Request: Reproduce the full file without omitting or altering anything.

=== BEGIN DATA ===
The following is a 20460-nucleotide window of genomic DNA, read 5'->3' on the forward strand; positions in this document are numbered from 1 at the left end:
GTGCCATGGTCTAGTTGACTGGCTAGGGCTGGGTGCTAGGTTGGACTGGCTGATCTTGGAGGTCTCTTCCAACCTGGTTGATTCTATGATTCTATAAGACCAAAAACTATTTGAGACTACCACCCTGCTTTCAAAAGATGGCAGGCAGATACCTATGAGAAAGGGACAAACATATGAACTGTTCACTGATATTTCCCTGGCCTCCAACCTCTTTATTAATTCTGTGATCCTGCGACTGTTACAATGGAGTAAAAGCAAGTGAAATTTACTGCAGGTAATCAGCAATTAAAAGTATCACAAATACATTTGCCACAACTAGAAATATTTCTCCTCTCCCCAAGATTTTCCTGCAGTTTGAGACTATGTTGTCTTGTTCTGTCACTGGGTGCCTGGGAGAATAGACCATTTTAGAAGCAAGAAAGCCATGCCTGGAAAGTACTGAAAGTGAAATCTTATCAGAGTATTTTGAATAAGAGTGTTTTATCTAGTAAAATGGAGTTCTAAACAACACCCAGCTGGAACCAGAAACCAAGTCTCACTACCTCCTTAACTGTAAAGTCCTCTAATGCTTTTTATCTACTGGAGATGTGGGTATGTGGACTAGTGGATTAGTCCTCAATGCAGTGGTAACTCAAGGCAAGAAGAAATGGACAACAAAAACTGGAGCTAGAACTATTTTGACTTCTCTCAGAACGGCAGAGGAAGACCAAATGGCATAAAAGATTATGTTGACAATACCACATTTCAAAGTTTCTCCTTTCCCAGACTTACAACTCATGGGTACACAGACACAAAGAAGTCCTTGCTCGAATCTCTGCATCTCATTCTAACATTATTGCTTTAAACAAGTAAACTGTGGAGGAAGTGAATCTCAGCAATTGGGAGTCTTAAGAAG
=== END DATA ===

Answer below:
The following is a 20460-nucleotide window of genomic DNA, read 5'->3' on the forward strand; positions in this document are numbered from 1 at the left end:
GTGCCATGGTCTAGTTGACTGGCTAGGGCTGGGTGCTAGGTTGGACTGGCTGATCTTGGAGGTCTCTTCCAACCTGGTTGATTCTATGATTCTATAAGACCAAAAACTATTTGAGACTACCACCCTGCTTTCAAAAGATGGCAGGCAGATACCTATGAGAAAGGGACAAACATATGAACTGTTCACTGATATTTCCCTGGCCTCCAACCTCTTTATTAATTCTGTGATCCTGCGACTGTTACAATGGAGTAAAAGCAAGTGAAATTTACTGCAGGTAATCAGCAATTAAAAGTATCACAAATACATTTGCCACAACTAGAAATATTTCTCCTCTCCCCAAGATTTTCCTGCAGTTTGAGACTATGTTGTCTTGTTCTGTCACTGGGTGCCTGGGAGAATAGACCATTTTAGAAGCAAGAAAGCCATGCCTGGAAAGTACTGAAAGTGAAATCTTATCAGAGTATTTTGAATAAGAGTGTTTTATCTAGTAAAATGGAGTTCTAAACAACACCCAGCTGGAACCAGAAACCAAGTCTCACTACCTCCTTAACTGTAAAGTCCTCTAATGCTTTTTATCTACTGGAGATGTGGGTATGTGGACTAGTGGATTAGTCCTCAATGCAGTGGTAACTCAAGGCAAGAAGAAATGGACAACAAAAACTGGAGCTAGAACTATTTTGACTTCTCTCAGAACGGCAGAGGAAGACCAAATGGCATAAAAGATTATGTTGACAATACCACATTTCAAAGTTTCTCCTTTCCCAGACTTACAACTCATGGGTACACAGACACAAAGAAGTCCTTGCTCGAATCTCTGCATCTCATTCTAACATTATTGCTTTAAACAAGTAAACTGTGGAGGAAGTGAATCTCAGCAATTGGGAGTCTTAAGAAG